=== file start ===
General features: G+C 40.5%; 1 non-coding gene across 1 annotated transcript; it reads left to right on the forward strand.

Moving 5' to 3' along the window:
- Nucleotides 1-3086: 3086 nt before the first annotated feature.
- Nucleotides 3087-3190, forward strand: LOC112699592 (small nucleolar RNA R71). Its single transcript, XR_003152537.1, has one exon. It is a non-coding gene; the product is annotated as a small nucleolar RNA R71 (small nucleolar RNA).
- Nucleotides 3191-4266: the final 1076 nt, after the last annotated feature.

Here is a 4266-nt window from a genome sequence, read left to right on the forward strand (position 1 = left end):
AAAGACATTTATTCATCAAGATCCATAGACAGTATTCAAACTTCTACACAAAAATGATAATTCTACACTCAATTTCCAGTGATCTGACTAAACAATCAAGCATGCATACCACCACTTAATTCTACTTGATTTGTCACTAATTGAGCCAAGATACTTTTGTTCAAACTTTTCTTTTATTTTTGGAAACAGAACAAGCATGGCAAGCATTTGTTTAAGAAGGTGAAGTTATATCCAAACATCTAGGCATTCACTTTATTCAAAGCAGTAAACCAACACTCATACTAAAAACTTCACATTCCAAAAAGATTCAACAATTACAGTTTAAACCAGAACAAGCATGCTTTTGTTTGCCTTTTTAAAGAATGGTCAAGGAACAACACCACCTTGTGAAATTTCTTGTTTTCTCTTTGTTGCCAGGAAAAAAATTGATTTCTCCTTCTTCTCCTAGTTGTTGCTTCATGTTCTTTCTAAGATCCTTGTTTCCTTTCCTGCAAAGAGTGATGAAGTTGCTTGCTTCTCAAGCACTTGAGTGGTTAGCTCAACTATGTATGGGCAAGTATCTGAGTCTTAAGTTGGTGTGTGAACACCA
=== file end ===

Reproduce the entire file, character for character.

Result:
General features: G+C 40.5%; 1 non-coding gene across 1 annotated transcript; it reads left to right on the forward strand.

Moving 5' to 3' along the window:
- Nucleotides 1-3086: 3086 nt before the first annotated feature.
- Nucleotides 3087-3190, forward strand: LOC112699592 (small nucleolar RNA R71). Its single transcript, XR_003152537.1, has one exon. It is a non-coding gene; the product is annotated as a small nucleolar RNA R71 (small nucleolar RNA).
- Nucleotides 3191-4266: the final 1076 nt, after the last annotated feature.

Here is a 4266-nt window from a genome sequence, read left to right on the forward strand (position 1 = left end):
AAAGACATTTATTCATCAAGATCCATAGACAGTATTCAAACTTCTACACAAAAATGATAATTCTACACTCAATTTCCAGTGATCTGACTAAACAATCAAGCATGCATACCACCACTTAATTCTACTTGATTTGTCACTAATTGAGCCAAGATACTTTTGTTCAAACTTTTCTTTTATTTTTGGAAACAGAACAAGCATGGCAAGCATTTGTTTAAGAAGGTGAAGTTATATCCAAACATCTAGGCATTCACTTTATTCAAAGCAGTAAACCAACACTCATACTAAAAACTTCACATTCCAAAAAGATTCAACAATTACAGTTTAAACCAGAACAAGCATGCTTTTGTTTGCCTTTTTAAAGAATGGTCAAGGAACAACACCACCTTGTGAAATTTCTTGTTTTCTCTTTGTTGCCAGGAAAAAAATTGATTTCTCCTTCTTCTCCTAGTTGTTGCTTCATGTTCTTTCTAAGATCCTTGTTTCCTTTCCTGCAAAGAGTGATGAAGTTGCTTGCTTCTCAAGCACTTGAGTGGTTAGCTCAACTATGTATGGGCAAGTATCTGAGTCTTAAGTTGGTGTGTGAACACCA